A final interesting detail is the bright gold of the pattern on the cloth that covers the base of the machine, which was revealed when some old rubber cracked away. This must have looked spectacular when the typewriter was new, in 1931.





Friday, November 24, 2017

Wednesday, November 22, 2017

The Niente Affair, Part 4

It's the controversy that just won't die. I have the honor of receiving a letter from Prof. D. F. Niente himself, or so it would seem.

Those who are new to this kerfuffle may want to read part 1, part 2, and part 3.


Saturday, November 18, 2017

Macy's Portable No. 1 typewriter

The advantages of a sabbatical include the occasional 8-hour typewriter repair session. That's what I did on Thursday. I received a package containing a Macy's Portable No. 1, which I had grabbed on eBay when I saw it for a reasonable Buy It Now price.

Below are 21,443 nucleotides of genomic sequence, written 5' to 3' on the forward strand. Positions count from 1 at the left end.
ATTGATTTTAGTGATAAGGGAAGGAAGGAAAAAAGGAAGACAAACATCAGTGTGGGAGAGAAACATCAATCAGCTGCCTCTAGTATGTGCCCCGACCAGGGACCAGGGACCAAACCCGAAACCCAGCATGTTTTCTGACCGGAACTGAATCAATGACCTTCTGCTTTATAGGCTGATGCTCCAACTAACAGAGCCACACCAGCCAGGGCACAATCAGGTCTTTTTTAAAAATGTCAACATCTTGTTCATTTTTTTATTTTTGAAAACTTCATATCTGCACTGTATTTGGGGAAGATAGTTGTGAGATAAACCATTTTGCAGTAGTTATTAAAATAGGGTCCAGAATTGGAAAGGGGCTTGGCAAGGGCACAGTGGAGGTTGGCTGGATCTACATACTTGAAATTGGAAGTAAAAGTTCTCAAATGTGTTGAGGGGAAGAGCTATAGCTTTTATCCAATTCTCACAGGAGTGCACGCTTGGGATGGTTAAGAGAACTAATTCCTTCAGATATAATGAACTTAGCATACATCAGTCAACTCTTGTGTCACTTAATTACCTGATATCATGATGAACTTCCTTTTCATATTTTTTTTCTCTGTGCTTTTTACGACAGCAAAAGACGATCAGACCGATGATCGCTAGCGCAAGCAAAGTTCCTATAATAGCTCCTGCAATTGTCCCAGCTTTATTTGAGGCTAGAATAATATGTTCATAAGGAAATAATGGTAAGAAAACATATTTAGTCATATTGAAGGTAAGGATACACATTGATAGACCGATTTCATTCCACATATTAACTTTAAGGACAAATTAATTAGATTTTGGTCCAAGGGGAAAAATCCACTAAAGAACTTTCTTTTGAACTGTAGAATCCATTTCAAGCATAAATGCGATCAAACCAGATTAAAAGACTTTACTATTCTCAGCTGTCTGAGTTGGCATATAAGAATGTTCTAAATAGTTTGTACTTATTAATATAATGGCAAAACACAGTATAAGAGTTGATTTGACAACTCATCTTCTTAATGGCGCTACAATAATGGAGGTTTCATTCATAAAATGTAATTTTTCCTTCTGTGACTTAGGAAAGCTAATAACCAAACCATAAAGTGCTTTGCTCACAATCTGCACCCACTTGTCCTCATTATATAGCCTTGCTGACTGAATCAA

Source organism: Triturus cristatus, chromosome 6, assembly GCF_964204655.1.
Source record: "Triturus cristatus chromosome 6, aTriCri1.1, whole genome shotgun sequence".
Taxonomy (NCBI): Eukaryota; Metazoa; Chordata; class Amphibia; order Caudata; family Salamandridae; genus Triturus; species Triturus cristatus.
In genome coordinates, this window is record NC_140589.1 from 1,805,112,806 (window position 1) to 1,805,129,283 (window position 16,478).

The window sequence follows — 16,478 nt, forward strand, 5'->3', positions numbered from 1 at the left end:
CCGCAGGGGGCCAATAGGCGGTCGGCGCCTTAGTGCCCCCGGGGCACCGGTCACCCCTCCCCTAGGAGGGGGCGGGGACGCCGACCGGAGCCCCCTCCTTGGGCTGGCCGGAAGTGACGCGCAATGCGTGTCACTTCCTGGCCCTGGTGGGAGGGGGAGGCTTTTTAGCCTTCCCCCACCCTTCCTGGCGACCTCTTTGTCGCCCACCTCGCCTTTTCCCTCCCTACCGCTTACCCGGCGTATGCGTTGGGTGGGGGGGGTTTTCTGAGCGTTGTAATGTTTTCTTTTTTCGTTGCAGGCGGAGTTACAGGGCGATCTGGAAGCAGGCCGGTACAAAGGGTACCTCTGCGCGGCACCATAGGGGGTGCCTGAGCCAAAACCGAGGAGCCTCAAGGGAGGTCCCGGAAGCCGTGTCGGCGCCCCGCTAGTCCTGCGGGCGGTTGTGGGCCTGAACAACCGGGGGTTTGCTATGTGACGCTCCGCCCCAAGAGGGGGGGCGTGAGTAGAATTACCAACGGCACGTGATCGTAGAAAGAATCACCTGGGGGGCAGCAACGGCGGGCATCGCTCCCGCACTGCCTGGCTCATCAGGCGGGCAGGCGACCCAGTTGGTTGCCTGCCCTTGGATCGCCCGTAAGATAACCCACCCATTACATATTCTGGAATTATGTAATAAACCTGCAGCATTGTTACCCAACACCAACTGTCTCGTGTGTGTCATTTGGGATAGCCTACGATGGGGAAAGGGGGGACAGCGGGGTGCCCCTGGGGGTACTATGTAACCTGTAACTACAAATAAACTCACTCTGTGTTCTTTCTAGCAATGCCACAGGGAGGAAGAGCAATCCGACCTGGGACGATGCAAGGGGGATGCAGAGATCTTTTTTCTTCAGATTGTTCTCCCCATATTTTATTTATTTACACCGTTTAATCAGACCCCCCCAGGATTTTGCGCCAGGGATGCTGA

This typewriter sold by Macy's department stores is a name variant of the Barr, which was made for only about a decade (ca. 1929-1939) in upstate New York by a small, independent manufacturer. The typewriter was designed in the early '20s by John H. Barr (1861-1937), a professor of mechanical engineering who had been awarded typewriter patents since at least 1906 and was responsible for the famous Remington portable. (See Robert Messenger's story and Will Davis' pages on the history of the Barr).

In a way, this typewriter has come home, since Macy's headquarters are not located in New York, as you might expect, but in Cincinnati.

I brought the typewriter down to my basement and removed the shell (easy).